The Troubled Ones
With China (FXI)(MCHI) tightening its regulations, shares of some listed fintech companies are suddenly under fire. As a result, a handful of the country’s largest fintech startups are also eyeing initial public offerings (IPOS) overseas. The country’s regulators have now stopped all approvals for online lending companies in an effort to tighten controls around Internet finance.
New regulations by the Chinese government direct local governments to halt approval of licenses to companies that provide online lending services, as well as forbidding these lenders to operate outside the province where they are registered. In the past, online lenders have faced scrutiny for providing loans without adequate due diligence, further burdening China’s bad debt issues. Most of these lenders charge high rates of interest. Even though existing companies will continue to operate, they will likely be subject to heavy regulations. “[Regulators] are very scared that a lot of these firms have very little internal control and serious oversight as to who they are lending money,” said Christopher Balding, a professor at Peking University’s HSBC Business School.
In the recent years, fintech companies that provide online lending and investment products have mushroomed in China, pushing the need for stricter regulations in this space. According to government sources, there are currently nearly 2,700 online lenders in China that service nearly 10 million customers. The country does not have a standard credit rating system currently, making it difficult for small borrowers to get access to loans. This has led to the fast growth of online lenders and also the need for tighter scrutiny after cases of fraud.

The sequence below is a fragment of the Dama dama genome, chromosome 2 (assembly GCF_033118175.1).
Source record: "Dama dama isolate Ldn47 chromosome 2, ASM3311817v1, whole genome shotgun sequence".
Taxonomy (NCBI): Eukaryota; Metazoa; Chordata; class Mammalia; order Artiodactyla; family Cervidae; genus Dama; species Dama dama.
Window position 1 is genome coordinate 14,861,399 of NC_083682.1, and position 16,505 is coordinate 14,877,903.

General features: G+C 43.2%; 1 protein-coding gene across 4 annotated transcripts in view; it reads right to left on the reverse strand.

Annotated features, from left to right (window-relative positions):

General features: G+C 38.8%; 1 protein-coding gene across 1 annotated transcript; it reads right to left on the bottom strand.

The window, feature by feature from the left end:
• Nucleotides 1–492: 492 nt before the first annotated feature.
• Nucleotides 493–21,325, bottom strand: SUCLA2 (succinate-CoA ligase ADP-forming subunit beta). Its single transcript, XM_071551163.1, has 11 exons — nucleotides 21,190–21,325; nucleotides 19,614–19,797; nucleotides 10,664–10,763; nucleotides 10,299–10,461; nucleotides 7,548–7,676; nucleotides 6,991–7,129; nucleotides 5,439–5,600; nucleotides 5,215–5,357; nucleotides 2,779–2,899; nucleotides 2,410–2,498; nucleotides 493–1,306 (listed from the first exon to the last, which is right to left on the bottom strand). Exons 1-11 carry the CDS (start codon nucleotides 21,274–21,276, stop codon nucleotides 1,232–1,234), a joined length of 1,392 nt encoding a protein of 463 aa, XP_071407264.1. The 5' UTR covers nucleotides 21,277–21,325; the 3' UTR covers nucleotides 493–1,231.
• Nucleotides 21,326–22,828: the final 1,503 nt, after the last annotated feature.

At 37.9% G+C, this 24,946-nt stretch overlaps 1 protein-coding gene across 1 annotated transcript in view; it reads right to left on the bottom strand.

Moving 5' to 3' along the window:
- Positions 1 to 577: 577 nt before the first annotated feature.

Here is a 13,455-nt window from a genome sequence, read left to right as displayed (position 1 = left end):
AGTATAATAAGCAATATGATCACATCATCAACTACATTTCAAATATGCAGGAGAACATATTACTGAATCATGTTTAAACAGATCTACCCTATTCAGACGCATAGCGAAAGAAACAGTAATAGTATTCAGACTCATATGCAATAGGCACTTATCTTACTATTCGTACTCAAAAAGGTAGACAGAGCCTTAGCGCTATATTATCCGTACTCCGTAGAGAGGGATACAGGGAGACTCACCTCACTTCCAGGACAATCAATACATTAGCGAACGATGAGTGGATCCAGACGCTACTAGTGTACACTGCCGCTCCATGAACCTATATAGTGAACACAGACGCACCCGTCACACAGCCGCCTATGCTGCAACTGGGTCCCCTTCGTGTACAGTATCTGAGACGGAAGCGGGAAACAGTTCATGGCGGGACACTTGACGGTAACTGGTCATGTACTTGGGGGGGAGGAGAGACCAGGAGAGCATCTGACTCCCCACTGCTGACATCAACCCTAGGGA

However, these regulations sparked a sell-off in shares of these fintechs, including several that have recently listed in New York.
In the past few years, investors have shown a large appetite for fintech companies as they have gained hefty valuations in listings in New York and Hong Kong. The announcement regarding stricter regulations and curbs on new licenses sparked a sharp fall in Chinese listed fintechs.
Companies including Zhongan (6060.HK), Qudian (QD), Ppdai (PPDF) and Jianpu Technology (JT) have listed their shares in the past few months. Further, Chinese companies like Xiangyuan Culture Group, a Shanghai-listed entertainment and leisure company, and Renhe Pharmacy Group, a Shenzhen-listed firm have also laid out plans to spin off their micro lending units.
Shares of online insurer ZhongAn, that listed in September in Hong Kong dropped nearly 4%. The company’s shares have returned 17% since its $1.8 billion IPO. This was also Asia’s largest Fintech IPO in 2017.
Comparatively, New York-listed shares of Alibaba (BABA) backed Chinese online microlender Qudian tumbled nearly 16% on November 22. The company’s shares have returned -33% since its IPO. The company raised $900 million in October in one of the largest Chinese IPOs in the United States in 2017 so far.
Meanwhile, shares of fintech companies Ppdai Group and Jianpu Technology that listed this month tanked 24% and 13% following the news.
Ppdai Group is an online microlender that raised $221 million in a public issue earlier in November on the NASDAQ exchange.
Jianpu Technology raised $190 million by listing 22.5 million ADRs on November 16. The company operates an open source platform for financial products in China.